Legislative Assembly for the ACT: 1996 Week 5 Hansard (14 May) . . Page.. 1201 ..
MR WOOD: Mr Speaker, my question is to the Chief Minister. Chief Minister, after your brief and apparently barren meeting with the Prime Minister, you said that the question of Speedrail was discussed. Bearing in mind the importance which we all have attached to the project for the ACT, first, what specifically did you ask the Prime Minister to do to accelerate this program? What funding proposal did you put to him? Secondly, given that you came out of the meeting assuring the world that the meeting had been a success, what assurances did you receive from the Prime Minister - not just platitudes, but assurances of assistance from the Commonwealth - to advance that important project?
MRS CARNELL: Thank you very much. It is a great question. It was a major issue for the discussions that we had with the Prime Minister. What we needed from the Prime Minister was an undertaking that he actually supported the project and that he was willing to put together direct discussions between Bob Carr and me and him. We also needed the Prime Minister to appoint a high-profile member to the feasibility study committee. In other words, what we needed from the Prime Minister was not just a statement that yes, it is a nice program, but a statement that he supported the feasibility study going ahead - and not just that he supported it, but that he would appoint a high-profile person to head up the feasibility study.
What we have to do with the Speedrail proposal - the very fast train proposal, the high-speed rail proposal or whatever we are calling it this week - is determine once and for all whether this thing is a goer or not. We certainly believe that it is, but it has to be perceived to be such by all three governments that are involved. We have had significant problems in the past. We had an enormous amount of trouble getting Laurie Brereton to say anything positive about the high-speed rail proposal. Trying to get any sort of positive statement from the previous Government, let alone getting the previous Government to put anybody except some fairly middle management people on the feasibility study, was extraordinarily difficult.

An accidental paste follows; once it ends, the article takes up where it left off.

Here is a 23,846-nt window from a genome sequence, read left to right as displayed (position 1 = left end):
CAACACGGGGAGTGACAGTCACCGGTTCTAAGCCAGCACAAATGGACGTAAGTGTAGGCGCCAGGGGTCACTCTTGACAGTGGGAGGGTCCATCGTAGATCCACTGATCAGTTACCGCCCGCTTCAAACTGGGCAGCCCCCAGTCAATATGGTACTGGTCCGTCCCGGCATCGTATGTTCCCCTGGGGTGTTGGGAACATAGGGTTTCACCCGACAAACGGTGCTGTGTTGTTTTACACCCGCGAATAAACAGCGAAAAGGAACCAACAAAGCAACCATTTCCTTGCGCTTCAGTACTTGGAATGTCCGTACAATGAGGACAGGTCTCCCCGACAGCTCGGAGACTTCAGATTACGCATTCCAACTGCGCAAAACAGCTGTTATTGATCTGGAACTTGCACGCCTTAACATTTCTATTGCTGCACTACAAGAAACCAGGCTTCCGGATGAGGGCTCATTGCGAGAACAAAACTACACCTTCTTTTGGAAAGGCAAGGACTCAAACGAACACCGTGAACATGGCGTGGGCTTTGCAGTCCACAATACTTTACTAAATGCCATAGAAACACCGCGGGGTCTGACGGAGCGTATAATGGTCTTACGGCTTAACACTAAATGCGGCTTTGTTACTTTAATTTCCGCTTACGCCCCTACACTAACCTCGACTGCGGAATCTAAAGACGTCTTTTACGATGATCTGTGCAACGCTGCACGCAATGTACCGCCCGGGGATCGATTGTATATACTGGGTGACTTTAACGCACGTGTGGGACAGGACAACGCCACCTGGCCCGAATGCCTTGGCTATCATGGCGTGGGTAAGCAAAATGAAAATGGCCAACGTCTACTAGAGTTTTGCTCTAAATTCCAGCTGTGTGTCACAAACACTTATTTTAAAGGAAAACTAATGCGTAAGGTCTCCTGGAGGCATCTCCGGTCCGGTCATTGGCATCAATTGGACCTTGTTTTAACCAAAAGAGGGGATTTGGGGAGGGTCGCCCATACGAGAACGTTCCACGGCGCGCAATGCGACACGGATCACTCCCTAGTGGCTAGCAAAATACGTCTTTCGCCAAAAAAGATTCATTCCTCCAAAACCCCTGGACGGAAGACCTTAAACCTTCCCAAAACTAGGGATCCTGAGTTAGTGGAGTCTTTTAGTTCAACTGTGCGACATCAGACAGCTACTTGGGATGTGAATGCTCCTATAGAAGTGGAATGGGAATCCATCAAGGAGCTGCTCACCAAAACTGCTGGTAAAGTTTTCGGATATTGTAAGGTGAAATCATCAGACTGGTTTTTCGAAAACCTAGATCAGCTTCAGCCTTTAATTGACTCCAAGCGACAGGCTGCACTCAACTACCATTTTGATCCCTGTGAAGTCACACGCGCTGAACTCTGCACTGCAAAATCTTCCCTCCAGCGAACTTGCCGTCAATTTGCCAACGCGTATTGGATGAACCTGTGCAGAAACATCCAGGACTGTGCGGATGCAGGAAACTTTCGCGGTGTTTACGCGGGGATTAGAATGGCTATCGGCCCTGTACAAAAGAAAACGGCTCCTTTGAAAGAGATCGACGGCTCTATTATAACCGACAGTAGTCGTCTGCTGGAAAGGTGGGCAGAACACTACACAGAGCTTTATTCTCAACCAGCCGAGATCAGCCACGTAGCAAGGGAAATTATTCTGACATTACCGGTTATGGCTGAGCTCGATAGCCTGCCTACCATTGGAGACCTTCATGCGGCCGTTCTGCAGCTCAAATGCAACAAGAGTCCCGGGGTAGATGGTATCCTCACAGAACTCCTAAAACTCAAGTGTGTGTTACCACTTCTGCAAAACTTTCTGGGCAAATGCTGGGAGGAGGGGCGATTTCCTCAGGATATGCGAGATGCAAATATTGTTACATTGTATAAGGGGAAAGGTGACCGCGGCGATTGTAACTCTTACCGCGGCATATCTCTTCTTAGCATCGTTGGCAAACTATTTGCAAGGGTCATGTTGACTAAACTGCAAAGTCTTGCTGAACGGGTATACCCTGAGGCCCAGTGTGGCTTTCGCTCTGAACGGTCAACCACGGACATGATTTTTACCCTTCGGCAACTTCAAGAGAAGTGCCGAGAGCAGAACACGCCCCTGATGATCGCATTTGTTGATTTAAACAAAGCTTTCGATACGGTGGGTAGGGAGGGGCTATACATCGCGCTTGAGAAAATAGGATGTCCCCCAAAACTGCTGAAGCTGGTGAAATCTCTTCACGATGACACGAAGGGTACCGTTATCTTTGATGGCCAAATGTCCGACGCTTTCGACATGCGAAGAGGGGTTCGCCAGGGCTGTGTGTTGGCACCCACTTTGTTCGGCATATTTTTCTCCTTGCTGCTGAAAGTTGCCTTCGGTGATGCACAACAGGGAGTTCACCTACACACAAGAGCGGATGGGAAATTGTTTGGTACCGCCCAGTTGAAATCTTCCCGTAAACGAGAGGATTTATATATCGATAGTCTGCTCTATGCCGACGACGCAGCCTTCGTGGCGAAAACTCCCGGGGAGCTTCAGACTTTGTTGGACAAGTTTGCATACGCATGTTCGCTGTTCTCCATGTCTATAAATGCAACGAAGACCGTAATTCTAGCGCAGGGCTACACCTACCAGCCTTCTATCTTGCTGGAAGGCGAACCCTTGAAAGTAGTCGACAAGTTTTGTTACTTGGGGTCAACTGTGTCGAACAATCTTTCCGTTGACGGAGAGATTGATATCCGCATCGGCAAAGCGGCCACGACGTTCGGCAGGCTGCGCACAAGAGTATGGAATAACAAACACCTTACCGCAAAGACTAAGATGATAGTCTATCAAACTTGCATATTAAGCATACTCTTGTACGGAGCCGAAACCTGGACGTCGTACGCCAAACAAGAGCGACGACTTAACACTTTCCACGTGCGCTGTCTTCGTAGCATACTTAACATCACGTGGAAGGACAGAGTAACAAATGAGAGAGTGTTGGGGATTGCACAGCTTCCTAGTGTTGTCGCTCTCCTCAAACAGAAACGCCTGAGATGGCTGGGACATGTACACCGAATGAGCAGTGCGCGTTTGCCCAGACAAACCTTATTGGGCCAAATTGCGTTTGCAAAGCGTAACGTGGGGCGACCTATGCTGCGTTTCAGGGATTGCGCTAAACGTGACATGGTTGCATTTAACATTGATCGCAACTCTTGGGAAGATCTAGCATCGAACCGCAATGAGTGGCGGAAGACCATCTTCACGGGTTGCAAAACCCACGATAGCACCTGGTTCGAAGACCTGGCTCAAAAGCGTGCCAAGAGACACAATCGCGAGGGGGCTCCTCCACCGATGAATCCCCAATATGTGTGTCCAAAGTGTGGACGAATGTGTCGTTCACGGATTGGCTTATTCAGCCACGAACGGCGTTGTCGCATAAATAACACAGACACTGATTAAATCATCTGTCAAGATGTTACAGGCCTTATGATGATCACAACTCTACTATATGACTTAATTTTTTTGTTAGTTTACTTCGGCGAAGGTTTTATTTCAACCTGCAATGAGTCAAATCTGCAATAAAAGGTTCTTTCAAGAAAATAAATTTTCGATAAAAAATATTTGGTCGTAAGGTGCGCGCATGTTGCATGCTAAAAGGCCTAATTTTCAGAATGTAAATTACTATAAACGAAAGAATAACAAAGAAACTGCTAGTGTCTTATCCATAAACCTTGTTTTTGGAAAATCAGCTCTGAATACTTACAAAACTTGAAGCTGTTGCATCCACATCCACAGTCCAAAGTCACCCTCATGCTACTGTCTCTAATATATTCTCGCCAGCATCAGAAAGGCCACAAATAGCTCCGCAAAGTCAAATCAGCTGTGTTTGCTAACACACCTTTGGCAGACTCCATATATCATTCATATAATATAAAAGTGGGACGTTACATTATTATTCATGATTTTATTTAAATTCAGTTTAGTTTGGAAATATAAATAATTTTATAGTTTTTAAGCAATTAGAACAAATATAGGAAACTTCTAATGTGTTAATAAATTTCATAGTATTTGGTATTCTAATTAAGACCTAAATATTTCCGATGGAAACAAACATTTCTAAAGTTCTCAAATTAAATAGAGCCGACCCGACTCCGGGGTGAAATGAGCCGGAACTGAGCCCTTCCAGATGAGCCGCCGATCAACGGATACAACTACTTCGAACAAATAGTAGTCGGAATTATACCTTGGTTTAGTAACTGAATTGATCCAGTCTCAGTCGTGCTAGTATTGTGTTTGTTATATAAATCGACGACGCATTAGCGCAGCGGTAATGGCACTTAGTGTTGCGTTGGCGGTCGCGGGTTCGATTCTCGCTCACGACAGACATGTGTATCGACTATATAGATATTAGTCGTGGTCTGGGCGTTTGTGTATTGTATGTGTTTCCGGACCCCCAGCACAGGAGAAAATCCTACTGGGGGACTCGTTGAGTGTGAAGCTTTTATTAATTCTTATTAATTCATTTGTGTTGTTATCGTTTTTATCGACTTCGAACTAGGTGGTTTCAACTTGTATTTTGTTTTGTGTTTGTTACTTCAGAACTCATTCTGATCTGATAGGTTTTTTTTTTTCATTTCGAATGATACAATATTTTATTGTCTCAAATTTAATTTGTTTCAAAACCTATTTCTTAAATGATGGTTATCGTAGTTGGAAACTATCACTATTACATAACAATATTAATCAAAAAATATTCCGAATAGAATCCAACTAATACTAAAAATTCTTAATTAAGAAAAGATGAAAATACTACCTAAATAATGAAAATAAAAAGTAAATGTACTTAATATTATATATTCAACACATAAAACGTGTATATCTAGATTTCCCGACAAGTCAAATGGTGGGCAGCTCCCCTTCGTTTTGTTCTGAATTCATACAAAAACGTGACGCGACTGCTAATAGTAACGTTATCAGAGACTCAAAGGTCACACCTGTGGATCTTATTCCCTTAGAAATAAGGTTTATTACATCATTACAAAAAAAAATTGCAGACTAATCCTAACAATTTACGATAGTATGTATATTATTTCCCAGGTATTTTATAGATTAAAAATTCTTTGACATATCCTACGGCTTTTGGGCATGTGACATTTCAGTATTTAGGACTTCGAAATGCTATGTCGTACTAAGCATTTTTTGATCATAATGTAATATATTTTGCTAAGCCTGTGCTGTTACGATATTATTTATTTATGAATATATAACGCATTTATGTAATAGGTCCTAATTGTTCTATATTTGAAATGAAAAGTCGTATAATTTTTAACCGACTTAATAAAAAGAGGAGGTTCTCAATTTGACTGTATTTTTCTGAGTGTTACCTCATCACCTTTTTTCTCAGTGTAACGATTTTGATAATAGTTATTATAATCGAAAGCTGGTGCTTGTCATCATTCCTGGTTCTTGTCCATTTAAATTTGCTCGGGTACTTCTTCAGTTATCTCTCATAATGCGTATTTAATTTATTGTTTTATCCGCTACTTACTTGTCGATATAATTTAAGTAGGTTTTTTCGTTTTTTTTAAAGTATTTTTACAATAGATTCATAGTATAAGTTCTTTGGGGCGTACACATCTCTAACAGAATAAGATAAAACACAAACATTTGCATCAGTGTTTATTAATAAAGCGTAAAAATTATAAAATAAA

What we needed - and we got it - was the Prime Minister not only to support, as he did, the high-speed rail link with Sydney but also to undertake to appoint an additional high-profile person to the feasibility study committee to get the thing going, and also, as I said, to convene a meeting between Bob Carr, me and the Prime Minister to show that they are very dedicated to this proposal. Hopefully, the feasibility study will suggest - we believe that it will - that the rail link is a goer. At that stage it will go out to first-stage tender. Mr Speaker, we are very hopeful that that can be achieved this year.
MR WOOD: I ask a supplementary question, Mr Speaker. Given that the greatest change occurred when the Carr Labor Government was elected in New South Wales and they became involved in the project, and bearing in mind that the former Federal Labor Government had committed $50,000, does the Chief Minister understand our disappointment now that her empty words have indicated no progress at all?